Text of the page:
Like the above scenario, you may also need to collaborate with users who prefer Slack. 
While migrating from Slack to Teams is a long process, you could share access to your Teams channels with Slack users.
Your Teams users can stay in Teams and send messages to colleagues on Slack. There’s no difference to the UI other than a Slack icon to let everyone know which platform they’re using.
See how to connect Slack and Microsoft Teams in the video below:
Once you’ve used Mio to sync your channels, you can send channel messages. The following features are supported cross-platform:
In an ideal world, everybody would be using Teams and management would be simple. But during the pandemic, and even before, there have been instances of Zoom in enterprises and small businesses.
This leads to multiple platforms needing support from IT. While there’s direct guest join for using Teams and Zoom video together, there’s no native support for sending messages between the two.
Zoom Chat is the collaboration area built into Zoom. With channels of its own, it’s important to enable cross-platform messages so your business doesn’t develop Teams-only or Zoom-only communication.
Mio has teamed up with Zoom to develop chat interop with Microsoft Teams.
This means you will soon be able to send channel messages from Teams to users on Zoom Chat.
While Mio is building chat interop for Teams and Zoom, join the waitlist here.
When some channels are more important than others, you need to be able to find them quickly.
By pinning a channel, you push it to the top of your teams menu. In the example below, you can see the “Existing Channel” and “Marketing” channels have been pinned.
Instead of expanding teams and searching manually for important channels, they are stored at the top of your teams menu.
To pin a channel, click the next to the channel name and select Pin.
The final Microsoft Teams channels best practice is the one everybody forgets.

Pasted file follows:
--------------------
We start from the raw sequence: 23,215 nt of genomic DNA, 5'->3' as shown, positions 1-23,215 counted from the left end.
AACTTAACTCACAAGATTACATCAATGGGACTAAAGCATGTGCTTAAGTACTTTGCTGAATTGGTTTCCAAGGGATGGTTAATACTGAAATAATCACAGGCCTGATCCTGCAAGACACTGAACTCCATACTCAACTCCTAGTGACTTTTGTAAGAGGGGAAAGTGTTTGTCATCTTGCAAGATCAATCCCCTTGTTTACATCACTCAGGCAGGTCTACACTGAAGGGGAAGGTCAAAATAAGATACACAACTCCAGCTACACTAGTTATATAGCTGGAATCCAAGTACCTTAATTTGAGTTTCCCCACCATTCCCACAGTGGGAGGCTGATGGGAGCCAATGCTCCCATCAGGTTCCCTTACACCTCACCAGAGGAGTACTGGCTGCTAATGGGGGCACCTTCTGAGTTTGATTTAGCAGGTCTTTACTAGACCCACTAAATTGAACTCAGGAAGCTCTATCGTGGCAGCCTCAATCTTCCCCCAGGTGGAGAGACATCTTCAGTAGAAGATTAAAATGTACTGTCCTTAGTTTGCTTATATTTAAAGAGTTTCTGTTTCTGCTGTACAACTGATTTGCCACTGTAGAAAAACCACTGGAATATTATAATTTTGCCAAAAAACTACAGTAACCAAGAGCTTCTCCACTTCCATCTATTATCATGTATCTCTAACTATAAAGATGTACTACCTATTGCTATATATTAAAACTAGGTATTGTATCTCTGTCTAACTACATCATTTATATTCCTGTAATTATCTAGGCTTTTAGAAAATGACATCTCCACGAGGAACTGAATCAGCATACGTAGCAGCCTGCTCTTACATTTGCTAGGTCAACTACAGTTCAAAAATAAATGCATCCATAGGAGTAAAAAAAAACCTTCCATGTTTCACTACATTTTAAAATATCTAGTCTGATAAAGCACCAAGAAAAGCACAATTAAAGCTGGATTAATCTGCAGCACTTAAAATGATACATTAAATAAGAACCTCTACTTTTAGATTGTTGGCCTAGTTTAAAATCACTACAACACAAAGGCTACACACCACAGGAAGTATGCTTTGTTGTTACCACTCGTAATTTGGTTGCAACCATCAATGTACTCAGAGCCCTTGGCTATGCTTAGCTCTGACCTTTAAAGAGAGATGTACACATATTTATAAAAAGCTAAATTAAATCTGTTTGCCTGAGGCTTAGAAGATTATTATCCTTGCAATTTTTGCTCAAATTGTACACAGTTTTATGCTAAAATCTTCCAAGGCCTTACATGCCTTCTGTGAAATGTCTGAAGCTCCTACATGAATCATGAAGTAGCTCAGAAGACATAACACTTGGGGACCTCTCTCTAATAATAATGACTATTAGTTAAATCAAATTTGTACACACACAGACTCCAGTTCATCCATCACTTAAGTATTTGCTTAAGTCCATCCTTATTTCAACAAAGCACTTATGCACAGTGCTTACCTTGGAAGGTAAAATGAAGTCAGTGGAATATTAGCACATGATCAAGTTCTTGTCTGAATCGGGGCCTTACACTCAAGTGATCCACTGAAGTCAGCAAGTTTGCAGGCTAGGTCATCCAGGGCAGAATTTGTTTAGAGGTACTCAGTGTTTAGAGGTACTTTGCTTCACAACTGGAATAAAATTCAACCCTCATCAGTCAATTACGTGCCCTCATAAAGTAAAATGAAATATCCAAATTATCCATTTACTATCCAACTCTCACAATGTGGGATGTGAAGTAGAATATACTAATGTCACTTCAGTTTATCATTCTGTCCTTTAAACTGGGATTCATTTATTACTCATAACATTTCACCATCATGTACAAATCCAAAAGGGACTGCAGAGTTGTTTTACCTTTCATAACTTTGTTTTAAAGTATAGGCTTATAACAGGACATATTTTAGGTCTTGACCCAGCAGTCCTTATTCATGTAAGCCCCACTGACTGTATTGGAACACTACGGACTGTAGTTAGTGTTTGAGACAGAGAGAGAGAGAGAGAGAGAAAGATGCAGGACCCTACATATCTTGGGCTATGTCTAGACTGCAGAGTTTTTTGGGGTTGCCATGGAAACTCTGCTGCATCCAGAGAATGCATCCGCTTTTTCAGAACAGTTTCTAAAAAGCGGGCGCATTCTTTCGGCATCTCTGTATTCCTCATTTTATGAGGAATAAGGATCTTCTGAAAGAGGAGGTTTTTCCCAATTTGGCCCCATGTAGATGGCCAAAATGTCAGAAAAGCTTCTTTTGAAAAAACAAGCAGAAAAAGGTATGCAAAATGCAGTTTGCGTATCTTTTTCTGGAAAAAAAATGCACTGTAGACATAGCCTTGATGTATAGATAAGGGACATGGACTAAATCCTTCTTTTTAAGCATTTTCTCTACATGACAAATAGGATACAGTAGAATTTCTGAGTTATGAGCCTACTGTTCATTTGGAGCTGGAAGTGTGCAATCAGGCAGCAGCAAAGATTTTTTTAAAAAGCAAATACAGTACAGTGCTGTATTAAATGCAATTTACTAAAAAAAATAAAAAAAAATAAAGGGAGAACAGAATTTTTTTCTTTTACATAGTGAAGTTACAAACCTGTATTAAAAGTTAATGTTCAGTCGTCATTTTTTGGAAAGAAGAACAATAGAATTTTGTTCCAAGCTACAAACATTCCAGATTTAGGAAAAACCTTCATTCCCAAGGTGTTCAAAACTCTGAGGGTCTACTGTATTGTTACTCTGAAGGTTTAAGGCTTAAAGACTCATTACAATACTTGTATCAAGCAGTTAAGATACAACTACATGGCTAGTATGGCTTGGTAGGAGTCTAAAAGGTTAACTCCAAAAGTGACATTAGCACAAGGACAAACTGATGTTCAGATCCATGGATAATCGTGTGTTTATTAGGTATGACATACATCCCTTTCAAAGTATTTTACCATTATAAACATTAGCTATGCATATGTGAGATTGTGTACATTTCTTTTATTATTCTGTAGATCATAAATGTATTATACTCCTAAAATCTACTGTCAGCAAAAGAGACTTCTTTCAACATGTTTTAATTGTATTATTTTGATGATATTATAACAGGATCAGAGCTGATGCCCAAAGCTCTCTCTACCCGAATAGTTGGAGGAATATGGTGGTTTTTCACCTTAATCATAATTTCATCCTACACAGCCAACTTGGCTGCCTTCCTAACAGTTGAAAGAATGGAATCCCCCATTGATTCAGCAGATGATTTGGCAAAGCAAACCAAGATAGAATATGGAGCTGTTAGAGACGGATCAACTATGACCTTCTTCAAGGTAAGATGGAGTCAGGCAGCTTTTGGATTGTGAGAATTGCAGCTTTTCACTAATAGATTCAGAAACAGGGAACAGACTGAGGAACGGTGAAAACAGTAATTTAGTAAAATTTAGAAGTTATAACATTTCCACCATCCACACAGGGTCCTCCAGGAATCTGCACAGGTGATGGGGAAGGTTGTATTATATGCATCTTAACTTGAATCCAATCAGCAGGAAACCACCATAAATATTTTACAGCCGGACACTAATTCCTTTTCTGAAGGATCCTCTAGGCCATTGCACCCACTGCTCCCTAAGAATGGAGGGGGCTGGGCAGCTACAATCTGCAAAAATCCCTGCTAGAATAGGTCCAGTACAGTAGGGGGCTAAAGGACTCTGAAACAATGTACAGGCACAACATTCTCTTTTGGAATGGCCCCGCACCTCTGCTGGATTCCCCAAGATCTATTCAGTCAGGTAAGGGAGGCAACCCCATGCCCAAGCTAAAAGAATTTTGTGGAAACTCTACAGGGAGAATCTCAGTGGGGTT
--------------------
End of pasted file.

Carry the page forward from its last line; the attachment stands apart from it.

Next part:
What happens when a channel no longer serves a purpose? 
You should archive it or delete it. But, in reality, lots of unused channels get left to rot. By rot, we mean they stay in Teams but clutter the place.
For temporary projects or when people leave and their teams are no longer used, opt to archive the team. While you can’t archive a channel, you can archive a team.
Standard users can’t archive or delete teams so your Teams administrator will need to do this.
When you archive a channel in Teams, all activity (conversations, file uploads, etc.) will stop. The team will remain on your SharePoint and OneDrive sites but no longer appear on the Teams app.
When you’re ready to delete the team (having saved or moved any important data or documentation), you can remove the entire team (and associated back end) by deleting it.
This activity is final and you can’t reverse it so consult your Teams admin to make this change for you.
If you’re not sure whether you’ll need a channel in the future, you can hide it so at least it’s out of your way. While you can’t hide specific channels in Teams, you do have the option to hide a team.
To hide a team, click the next to the channel name and choose Hide.
We’ve intentionally ended our Microsoft Teams channels best practices with the end of the team.
But that doesn’t mean you should stop here.
Read over the best practices highlighted in this post to make sure you’re in the best position possible.
Don’t forget the most important part of making any changes in Teams: communication!
Share this post with your colleagues or pin it to your channels so it’s easily accessible.

Copyright ©2022 News about Slack, Microsoft Teams, Webex & Team Collaboration

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A casual guy with no definite plans for the day, he enjoys life to the fullest. He has a big passion for Linux, open source, gaming and blogging. He believes that the world is an awesome place and we’re here to enjoy it! He hails from New Delhi and has studied Journalism from Delhi University. You can reach him at sameep@thehoopsnews.com.